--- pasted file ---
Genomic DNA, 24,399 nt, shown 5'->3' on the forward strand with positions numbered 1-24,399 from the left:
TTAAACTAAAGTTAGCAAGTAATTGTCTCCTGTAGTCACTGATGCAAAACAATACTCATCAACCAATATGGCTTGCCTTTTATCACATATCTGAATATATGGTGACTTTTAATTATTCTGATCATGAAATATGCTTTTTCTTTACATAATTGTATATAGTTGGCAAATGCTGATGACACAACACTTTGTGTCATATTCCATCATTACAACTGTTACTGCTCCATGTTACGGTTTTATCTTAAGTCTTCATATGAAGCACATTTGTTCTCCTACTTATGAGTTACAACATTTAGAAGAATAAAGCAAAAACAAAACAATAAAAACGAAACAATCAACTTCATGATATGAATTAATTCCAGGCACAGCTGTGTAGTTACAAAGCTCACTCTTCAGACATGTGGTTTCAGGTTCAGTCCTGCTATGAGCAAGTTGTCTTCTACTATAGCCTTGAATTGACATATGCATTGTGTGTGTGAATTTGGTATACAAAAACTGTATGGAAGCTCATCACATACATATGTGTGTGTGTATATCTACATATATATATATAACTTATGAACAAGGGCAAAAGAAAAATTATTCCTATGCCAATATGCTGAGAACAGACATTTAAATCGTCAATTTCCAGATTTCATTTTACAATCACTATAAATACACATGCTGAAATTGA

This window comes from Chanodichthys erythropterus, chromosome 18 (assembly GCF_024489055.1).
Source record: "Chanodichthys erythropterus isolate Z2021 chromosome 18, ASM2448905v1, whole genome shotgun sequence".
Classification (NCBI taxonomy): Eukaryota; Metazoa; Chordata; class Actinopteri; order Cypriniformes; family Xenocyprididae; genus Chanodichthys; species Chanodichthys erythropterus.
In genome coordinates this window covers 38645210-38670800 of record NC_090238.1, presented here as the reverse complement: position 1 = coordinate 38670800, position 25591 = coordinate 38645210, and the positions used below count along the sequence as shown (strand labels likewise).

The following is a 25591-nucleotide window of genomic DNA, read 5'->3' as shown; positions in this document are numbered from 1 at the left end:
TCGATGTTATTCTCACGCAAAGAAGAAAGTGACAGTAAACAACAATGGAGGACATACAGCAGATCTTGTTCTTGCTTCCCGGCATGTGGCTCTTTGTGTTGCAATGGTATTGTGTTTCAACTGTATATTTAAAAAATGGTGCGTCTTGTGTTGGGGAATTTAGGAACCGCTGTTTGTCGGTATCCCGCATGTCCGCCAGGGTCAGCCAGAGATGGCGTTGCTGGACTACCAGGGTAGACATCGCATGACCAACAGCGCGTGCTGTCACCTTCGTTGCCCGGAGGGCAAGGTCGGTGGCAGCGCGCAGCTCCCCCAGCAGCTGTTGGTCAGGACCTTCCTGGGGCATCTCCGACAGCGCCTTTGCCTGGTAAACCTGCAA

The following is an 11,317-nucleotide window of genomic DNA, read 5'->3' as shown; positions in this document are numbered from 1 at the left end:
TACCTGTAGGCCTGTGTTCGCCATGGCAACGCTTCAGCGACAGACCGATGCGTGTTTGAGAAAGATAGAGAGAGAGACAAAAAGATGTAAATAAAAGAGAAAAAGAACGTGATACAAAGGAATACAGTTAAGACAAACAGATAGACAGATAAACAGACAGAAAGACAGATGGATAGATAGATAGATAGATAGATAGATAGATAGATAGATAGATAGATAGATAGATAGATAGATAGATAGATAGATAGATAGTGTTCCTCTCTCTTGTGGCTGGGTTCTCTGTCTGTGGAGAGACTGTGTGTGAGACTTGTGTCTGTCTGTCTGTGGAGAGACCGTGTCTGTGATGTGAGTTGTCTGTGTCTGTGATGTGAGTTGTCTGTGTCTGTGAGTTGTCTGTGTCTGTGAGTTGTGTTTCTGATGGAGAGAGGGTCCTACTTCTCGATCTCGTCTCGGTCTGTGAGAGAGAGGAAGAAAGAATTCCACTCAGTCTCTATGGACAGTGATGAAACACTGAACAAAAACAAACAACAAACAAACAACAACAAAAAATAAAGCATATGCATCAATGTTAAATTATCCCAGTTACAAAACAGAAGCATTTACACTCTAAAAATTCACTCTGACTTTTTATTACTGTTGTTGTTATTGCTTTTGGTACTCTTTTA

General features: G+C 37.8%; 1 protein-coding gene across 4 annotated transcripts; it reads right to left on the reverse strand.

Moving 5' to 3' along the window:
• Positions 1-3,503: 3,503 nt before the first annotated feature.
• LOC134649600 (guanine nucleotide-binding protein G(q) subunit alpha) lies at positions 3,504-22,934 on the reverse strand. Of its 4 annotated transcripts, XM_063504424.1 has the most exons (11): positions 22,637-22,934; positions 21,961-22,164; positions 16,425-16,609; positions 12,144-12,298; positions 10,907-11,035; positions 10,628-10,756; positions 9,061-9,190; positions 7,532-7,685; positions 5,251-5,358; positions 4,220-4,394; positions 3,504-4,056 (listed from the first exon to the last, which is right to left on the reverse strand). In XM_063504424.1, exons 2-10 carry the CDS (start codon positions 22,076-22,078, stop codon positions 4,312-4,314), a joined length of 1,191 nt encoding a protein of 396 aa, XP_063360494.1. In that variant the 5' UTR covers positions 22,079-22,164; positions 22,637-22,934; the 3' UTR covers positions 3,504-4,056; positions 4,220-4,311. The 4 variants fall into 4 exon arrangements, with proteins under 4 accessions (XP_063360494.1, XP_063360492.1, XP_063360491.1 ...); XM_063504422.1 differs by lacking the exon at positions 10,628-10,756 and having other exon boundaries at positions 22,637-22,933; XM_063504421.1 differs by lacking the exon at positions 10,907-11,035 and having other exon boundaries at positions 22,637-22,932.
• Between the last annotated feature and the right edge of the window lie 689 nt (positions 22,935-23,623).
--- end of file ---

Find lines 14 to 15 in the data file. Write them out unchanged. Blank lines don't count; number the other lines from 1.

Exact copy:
• LOC134649600 (guanine nucleotide-binding protein G(q) subunit alpha) lies at positions 3,504-22,934 on the reverse strand. Of its 4 annotated transcripts, XM_063504424.1 has the most exons (11): positions 22,637-22,934; positions 21,961-22,164; positions 16,425-16,609; positions 12,144-12,298; positions 10,907-11,035; positions 10,628-10,756; positions 9,061-9,190; positions 7,532-7,685; positions 5,251-5,358; positions 4,220-4,394; positions 3,504-4,056 (listed from the first exon to the last, which is right to left on the reverse strand). In XM_063504424.1, exons 2-10 carry the CDS (start codon positions 22,076-22,078, stop codon positions 4,312-4,314), a joined length of 1,191 nt encoding a protein of 396 aa, XP_063360494.1. In that variant the 5' UTR covers positions 22,079-22,164; positions 22,637-22,934; the 3' UTR covers positions 3,504-4,056; positions 4,220-4,311. The 4 variants fall into 4 exon arrangements, with proteins under 4 accessions (XP_063360494.1, XP_063360492.1, XP_063360491.1 ...); XM_063504422.1 differs by lacking the exon at positions 10,628-10,756 and having other exon boundaries at positions 22,637-22,933; XM_063504421.1 differs by lacking the exon at positions 10,907-11,035 and having other exon boundaries at positions 22,637-22,932.
• Between the last annotated feature and the right edge of the window lie 689 nt (positions 22,935-23,623).